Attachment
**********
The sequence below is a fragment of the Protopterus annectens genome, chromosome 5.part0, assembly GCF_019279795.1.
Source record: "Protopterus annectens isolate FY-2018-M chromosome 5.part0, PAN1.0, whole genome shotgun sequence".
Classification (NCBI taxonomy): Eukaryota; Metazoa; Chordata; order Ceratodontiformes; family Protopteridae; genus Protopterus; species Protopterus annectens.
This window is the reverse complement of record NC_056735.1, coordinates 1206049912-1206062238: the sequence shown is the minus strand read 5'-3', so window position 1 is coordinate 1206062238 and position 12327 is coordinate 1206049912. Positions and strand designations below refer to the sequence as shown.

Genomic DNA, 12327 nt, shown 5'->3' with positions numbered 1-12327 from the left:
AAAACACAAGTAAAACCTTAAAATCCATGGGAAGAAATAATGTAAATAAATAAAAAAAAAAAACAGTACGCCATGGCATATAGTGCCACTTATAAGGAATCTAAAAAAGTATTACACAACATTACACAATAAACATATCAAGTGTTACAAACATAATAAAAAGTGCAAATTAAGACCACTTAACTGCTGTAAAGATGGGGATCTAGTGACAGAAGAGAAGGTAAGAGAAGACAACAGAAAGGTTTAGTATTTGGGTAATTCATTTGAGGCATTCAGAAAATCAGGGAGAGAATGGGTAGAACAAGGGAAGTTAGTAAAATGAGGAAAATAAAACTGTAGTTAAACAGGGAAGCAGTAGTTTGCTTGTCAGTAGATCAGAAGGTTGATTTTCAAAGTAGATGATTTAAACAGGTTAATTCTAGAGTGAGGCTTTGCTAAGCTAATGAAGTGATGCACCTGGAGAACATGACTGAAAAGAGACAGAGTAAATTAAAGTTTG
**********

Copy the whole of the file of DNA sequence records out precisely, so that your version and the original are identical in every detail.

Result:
The sequence below is a fragment of the Protopterus annectens genome, chromosome 5.part0, assembly GCF_019279795.1.
Source record: "Protopterus annectens isolate FY-2018-M chromosome 5.part0, PAN1.0, whole genome shotgun sequence".
Classification (NCBI taxonomy): Eukaryota; Metazoa; Chordata; order Ceratodontiformes; family Protopteridae; genus Protopterus; species Protopterus annectens.
This window is the reverse complement of record NC_056735.1, coordinates 1206049912-1206062238: the sequence shown is the minus strand read 5'-3', so window position 1 is coordinate 1206062238 and position 12327 is coordinate 1206049912. Positions and strand designations below refer to the sequence as shown.

Genomic DNA, 12327 nt, shown 5'->3' with positions numbered 1-12327 from the left:
AAAACACAAGTAAAACCTTAAAATCCATGGGAAGAAATAATGTAAATAAATAAAAAAAAAAAACAGTACGCCATGGCATATAGTGCCACTTATAAGGAATCTAAAAAAGTATTACACAACATTACACAATAAACATATCAAGTGTTACAAACATAATAAAAAGTGCAAATTAAGACCACTTAACTGCTGTAAAGATGGGGATCTAGTGACAGAAGAGAAGGTAAGAGAAGACAACAGAAAGGTTTAGTATTTGGGTAATTCATTTGAGGCATTCAGAAAATCAGGGAGAGAATGGGTAGAACAAGGGAAGTTAGTAAAATGAGGAAAATAAAACTGTAGTTAAACAGGGAAGCAGTAGTTTGCTTGTCAGTAGATCAGAAGGTTGATTTTCAAAGTAGATGATTTAAACAGGTTAATTCTAGAGTGAGGCTTTGCTAAGCTAATGAAGTGATGCACCTGGAGAACATGACTGAAAAGAGACAGAGTAAATTAAAGTTTG